Can Diabetes Affect Urological Health?!

April 13, 2021

This may come as a surprise to some, but diabetes and urological health issues are closely connected. Diabetics are susceptible to urinary tract infections (UTIs), bladder problems, and sexual dysfunction in both men and women. Diabetes can also often exacerbate urologic conditions because it can impair the body’s blood flow, nerves, and sensory functions.

Simply put, diabetes causes your blood glucose (blood sugar) levels to be too high. Glucose is the body’s most important source of fuel and comes from the foods you eat. When that glucose enters the bloodstream after eating, it requires a hormone called insulin to enter the cells. However, people with Type I Diabetes don’t make insulin at all, and people with Type II Diabetes either don’t make insulin, or their bodies don’t use it in the right way (this is called being “insulin resistant”). This causes too much glucose in the blood, which can harm kidneys, eyes, and other organs.

Bladder Conditions and UTIs

“Diabetes can affect the function and structure of the lower urinary tract, which in turn may play a role in patients with diabetes having more UTIs, overactive or underactive bladder, and problems with urination,” says Michael J. Kennelly, MD, Professor of Urology and Obstetrics & Gynecology at Carolinas Medical Center.

Over time, people with diabetes may also lose sensory function. This can increase the chances of bladder or kidney infections, as some people may, without knowing, wait too long to go to the bathroom.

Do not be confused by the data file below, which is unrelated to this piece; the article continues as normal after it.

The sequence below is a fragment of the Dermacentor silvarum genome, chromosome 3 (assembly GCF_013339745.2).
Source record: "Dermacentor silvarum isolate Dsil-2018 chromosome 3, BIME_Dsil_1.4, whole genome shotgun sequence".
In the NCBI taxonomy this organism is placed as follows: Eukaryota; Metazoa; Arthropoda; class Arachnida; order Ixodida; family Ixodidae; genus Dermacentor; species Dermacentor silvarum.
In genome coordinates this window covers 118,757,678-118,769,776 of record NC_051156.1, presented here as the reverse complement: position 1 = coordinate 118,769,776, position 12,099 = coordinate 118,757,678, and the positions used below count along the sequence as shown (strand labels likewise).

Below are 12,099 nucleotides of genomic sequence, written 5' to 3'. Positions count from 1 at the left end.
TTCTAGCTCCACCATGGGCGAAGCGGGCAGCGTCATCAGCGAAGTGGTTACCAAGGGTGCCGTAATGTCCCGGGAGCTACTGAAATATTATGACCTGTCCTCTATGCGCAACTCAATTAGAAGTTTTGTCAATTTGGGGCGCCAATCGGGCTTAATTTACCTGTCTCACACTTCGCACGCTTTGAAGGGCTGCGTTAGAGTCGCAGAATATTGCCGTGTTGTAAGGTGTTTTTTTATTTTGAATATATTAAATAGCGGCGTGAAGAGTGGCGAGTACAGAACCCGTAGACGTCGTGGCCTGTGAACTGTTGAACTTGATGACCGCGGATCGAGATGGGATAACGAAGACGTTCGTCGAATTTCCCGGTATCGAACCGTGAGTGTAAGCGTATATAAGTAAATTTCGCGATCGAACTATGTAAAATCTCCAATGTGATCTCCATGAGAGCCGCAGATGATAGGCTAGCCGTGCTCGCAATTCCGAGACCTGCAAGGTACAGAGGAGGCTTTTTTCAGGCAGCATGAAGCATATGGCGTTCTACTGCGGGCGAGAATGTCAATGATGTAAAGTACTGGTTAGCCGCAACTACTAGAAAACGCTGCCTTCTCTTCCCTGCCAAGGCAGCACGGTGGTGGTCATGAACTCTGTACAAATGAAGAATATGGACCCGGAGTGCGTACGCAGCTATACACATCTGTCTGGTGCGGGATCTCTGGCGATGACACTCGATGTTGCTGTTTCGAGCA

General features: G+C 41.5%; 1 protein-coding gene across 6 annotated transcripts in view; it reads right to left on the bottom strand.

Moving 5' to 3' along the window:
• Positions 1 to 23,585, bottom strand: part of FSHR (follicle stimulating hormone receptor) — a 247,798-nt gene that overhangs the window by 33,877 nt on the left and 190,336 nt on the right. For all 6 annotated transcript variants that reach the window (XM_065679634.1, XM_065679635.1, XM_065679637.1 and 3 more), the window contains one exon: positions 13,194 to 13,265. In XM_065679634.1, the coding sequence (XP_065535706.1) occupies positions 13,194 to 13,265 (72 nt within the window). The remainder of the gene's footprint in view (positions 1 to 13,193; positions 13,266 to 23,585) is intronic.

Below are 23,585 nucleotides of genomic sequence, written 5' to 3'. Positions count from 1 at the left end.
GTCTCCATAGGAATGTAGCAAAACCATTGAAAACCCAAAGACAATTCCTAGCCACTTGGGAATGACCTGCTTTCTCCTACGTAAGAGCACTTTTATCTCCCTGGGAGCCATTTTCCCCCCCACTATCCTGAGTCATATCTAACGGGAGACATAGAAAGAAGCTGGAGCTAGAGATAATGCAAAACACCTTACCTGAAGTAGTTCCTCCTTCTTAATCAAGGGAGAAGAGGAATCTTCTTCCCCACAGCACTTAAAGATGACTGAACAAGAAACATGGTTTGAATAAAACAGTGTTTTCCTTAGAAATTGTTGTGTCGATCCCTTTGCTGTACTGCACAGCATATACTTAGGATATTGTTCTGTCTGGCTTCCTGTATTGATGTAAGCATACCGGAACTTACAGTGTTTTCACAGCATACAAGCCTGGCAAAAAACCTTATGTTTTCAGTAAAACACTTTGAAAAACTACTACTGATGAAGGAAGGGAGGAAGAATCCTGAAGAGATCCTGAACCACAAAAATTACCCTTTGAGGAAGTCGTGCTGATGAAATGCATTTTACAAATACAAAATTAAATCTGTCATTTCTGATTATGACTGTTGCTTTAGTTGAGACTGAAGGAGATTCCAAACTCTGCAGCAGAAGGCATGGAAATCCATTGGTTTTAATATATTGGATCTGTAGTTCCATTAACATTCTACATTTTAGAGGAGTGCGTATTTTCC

Sexual Dysfunction

Because diabetes can impact nerves and cause sensory issues, both diabetic men and women can experience sexual dysfunction and decreased blood flow to the genial area. 

Women with diabetes may lose sensory function or even experience vaginal dryness, which can be painful during sex. Unfortunately, there is much less research on sexual dysfunction in women than in men. There are about 20 different treatments for men, while there is only one FDA-approved treatment for women (Addyi). Men can be treated with pills, penile implants, pumps, testosterone treatment, shockwave therapy such as Pulsewave, and even surgery.

Kidneys

Diabetic kidney failure is the most common form of kidney disease, and it affects both kidneys at the same time. Swelling in parts of the body is a common sign of diabetic kidney disease, and people with later stages of the disease have a greater chance of being told they have kidney cancer.

The purpose of your kidneys is to filter and clean your blood. When your kidneys aren’t working the right way, you may have to go on dialysis. Damaged kidneys also impact the types of drugs that can be prescribed, as most drugs are absorbed in the kidneys or liver.

Lifestyle Factors

The good news is that healthy lifestyle factors can help with diabetes care, urological health issues, and sexual function. These consist of eating a healthy diet, maintaining a healthy weight, working out, managing stress, getting enough sleep, and not smoking.

One of the biggest concerns with patients with diabetes is how to limit the carbohydrates in their diet, which includes sugars, fiber, and starchy foods. Your goal is to be mindful about keeping steady blood sugar levels. It’s a good idea to speak with a nutritionist about what to add, avoid, or limit in the diet. During the visit, you should go over topics such as how to read nutrition labels, managing portion sizes, and understanding carbs.

Your Health Care Team

If you have diabetes and urology-related health problems, it may be a good idea to combine care from your primary care doctor, urologist, and nutritionist, to come up with a plan. This plan may involve a blend of lifestyle changes, oral medications, and insulin. You should also feel comfortable talking to your urologist about sexual function and bladder control.

To speak to a urologist and set a consultation with our nutritionist, give us a call at 512.694.8888 or submit a contact form online.